• Risk escape rates: This is a canonical measure in software development. It is used to measure the rate at which software bugs get into production. It uses the exact same math as burndown rates. Imagine you discover 10 vulnerabilities in development. Prior to deploying to production, you fix eight of them. Thus, two vulnerabilities escape into production. That’s 2/10, which makes for a 20% escape rate. This is a cumulative rate that baselines over time similar to burndown rates. 


READ: Key Server and Endpoint Security Metrics to Track


How To Make Security KPIs   

The five effectiveness metrics help ease KPI development. You can use them across capabilities like vulnerability management, product security, threat intelligence, incident response and more. The goal is to start simple. Start by picking one metric, one capability and one process. For example: 

  • Metric: Risk burndown 
  • Capability: Vulnerability management 
  • Process: Critical vulnerability remediation 

There are multiple reasons to start here. First, critical vulnerabilities must be fixed. Left unfixed they lead to exploitation and breach. Second, most organizations have vulnerability management programs. Last, measuring remediation can be straightforward. Either your vulnerability management system or a ticketing system can source the data. 

Now that you have your metric, you can create a workable KPI using the following steps: 

  1. Baseline your current remediation rate: It will likely take 90 days’ worth of data to get a stable baseline. 
  2. Select a target KPI: When in doubt, start with a greater-than-90% burndown rate. 
  3. Set a final KPI: Assuming you can achieve the target, then based on your risk appetite, you can set a KPI for greater than 95%. (Note: You will have achieved that rate if you meet or beat it consistently over a 90-day period). 
  4. Rinse and repeat: Your next step is to take the burndown metric and apply it to several other capabilities and their processes. The key is to search for processes that are problematic. Be discriminating. If something is working well, there is no need to measure it.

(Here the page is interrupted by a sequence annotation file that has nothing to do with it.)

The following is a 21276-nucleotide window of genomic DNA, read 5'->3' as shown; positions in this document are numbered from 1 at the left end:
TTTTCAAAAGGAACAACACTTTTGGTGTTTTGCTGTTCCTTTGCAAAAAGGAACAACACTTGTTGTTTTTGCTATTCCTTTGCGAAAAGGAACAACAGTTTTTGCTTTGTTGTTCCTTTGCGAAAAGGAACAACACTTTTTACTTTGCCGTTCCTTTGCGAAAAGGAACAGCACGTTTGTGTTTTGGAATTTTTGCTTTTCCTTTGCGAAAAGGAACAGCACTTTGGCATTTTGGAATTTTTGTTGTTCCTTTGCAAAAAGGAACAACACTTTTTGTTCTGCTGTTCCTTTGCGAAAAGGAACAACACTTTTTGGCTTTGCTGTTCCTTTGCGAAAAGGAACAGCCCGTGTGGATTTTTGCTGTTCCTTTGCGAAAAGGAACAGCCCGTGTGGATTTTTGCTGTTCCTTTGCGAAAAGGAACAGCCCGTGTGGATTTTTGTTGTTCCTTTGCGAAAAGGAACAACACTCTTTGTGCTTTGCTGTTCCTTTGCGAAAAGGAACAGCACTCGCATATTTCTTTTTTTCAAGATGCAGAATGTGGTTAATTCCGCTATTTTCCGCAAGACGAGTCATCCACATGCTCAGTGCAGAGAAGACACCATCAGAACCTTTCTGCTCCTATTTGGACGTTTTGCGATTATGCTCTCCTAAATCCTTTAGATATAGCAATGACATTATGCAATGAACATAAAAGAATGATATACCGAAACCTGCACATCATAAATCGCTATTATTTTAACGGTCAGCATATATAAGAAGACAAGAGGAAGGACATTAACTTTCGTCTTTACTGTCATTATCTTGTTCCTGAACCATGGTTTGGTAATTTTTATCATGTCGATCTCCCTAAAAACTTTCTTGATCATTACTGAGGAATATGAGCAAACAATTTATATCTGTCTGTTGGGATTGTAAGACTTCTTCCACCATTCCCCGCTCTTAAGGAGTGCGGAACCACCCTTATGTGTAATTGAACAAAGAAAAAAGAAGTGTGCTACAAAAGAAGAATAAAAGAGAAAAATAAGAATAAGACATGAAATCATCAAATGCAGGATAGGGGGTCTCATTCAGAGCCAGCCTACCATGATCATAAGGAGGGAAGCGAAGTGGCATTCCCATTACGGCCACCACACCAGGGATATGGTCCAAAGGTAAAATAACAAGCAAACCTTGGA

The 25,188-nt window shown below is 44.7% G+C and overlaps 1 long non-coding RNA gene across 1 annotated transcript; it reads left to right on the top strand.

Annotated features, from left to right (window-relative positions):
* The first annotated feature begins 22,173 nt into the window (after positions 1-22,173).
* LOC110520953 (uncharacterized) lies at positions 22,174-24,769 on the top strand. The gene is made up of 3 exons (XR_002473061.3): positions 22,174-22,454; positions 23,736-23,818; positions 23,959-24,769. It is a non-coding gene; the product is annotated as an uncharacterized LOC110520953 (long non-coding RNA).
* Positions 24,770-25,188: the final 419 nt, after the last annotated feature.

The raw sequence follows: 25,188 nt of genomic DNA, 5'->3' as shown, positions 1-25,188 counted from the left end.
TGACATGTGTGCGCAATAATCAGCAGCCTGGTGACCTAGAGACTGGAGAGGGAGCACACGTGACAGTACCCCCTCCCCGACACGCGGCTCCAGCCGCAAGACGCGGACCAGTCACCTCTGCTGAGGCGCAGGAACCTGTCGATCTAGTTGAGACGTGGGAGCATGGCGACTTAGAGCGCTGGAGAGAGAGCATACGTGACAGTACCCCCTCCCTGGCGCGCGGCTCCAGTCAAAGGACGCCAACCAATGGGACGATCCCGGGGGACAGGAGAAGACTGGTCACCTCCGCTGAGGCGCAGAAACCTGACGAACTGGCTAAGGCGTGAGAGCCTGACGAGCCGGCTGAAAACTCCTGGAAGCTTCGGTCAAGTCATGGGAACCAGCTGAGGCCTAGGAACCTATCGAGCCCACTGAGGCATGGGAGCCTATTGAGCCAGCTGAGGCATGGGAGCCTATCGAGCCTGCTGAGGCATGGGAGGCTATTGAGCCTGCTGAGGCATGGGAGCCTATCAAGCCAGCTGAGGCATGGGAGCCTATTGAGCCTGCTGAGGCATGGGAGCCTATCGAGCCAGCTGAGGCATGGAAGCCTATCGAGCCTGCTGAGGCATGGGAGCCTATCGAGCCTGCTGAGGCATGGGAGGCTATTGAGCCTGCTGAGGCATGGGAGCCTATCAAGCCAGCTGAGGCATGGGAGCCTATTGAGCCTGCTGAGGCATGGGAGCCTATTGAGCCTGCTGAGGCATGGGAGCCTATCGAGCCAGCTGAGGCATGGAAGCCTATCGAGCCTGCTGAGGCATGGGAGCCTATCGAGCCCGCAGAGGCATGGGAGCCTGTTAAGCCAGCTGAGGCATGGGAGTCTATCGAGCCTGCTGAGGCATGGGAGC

Over time, you can apply all five metrics across myriad security capabilities and their processes, creating dozens of useful metrics. 

READ:  Operational Metrics CISOs Should Present to the Board 

Creating Effective Information Security Metrics 

Creating worthwhile information security metrics and KPIs for executive leaders and the board doesn’t have to be difficult. To improve your chances of success: 

  • Follow the framework: The five canonical metrics can be used to measure any security-focused process. 
  • Start small: Begin with one metric, capability and process and move on from there. 
  • Start now: Baselining security metrics and KPIs takes time. Give yourself at least 90 days to achieve a workable baseline. 

Although reasonable efforts will be made to ensure the completeness and accuracy of the information contained in our blog posts, no liability can be accepted by IANS or our Faculty members for the results of any actions taken by individuals or firms in connection with such information, opinions, or advice.